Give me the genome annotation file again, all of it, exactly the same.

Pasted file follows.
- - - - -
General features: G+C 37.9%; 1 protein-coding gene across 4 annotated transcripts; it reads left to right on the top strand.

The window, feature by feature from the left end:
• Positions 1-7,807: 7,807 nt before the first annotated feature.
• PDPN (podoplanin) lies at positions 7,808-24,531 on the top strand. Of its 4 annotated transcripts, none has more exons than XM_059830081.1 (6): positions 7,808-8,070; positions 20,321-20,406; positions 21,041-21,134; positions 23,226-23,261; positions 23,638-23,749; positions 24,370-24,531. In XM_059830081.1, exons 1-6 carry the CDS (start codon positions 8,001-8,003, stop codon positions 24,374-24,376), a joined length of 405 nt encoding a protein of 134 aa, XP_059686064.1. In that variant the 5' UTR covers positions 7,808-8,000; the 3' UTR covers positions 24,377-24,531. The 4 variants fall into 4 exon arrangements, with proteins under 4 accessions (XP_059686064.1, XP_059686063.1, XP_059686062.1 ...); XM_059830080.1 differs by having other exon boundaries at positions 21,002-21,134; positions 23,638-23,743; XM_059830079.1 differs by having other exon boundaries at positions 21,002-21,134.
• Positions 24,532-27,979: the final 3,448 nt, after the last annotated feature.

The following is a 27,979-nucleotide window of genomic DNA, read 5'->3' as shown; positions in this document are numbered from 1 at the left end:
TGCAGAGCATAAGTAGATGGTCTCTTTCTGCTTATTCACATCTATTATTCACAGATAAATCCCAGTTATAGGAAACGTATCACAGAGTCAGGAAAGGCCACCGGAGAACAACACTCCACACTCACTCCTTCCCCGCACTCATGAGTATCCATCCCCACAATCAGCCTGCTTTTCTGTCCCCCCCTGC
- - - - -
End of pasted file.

General features: G+C 37.9%; 1 protein-coding gene across 4 annotated transcripts; it reads left to right on the top strand.

The window, feature by feature from the left end:
• Positions 1-7,807: 7,807 nt before the first annotated feature.
• PDPN (podoplanin) lies at positions 7,808-24,531 on the top strand. Of its 4 annotated transcripts, none has more exons than XM_059830081.1 (6): positions 7,808-8,070; positions 20,321-20,406; positions 21,041-21,134; positions 23,226-23,261; positions 23,638-23,749; positions 24,370-24,531. In XM_059830081.1, exons 1-6 carry the CDS (start codon positions 8,001-8,003, stop codon positions 24,374-24,376), a joined length of 405 nt encoding a protein of 134 aa, XP_059686064.1. In that variant the 5' UTR covers positions 7,808-8,000; the 3' UTR covers positions 24,377-24,531. The 4 variants fall into 4 exon arrangements, with proteins under 4 accessions (XP_059686064.1, XP_059686063.1, XP_059686062.1 ...); XM_059830080.1 differs by having other exon boundaries at positions 21,002-21,134; positions 23,638-23,743; XM_059830079.1 differs by having other exon boundaries at positions 21,002-21,134.
• Positions 24,532-27,979: the final 3,448 nt, after the last annotated feature.

The following is a 27,979-nucleotide window of genomic DNA, read 5'->3' as shown; positions in this document are numbered from 1 at the left end:
TGCAGAGCATAAGTAGATGGTCTCTTTCTGCTTATTCACATCTATTATTCACAGATAAATCCCAGTTATAGGAAACGTATCACAGAGTCAGGAAAGGCCACCGGAGAACAACACTCCACACTCACTCCTTCCCCGCACTCATGAGTATCCATCCCCACAATCAGCCTGCTTTTCTGTCCCCCCCTGC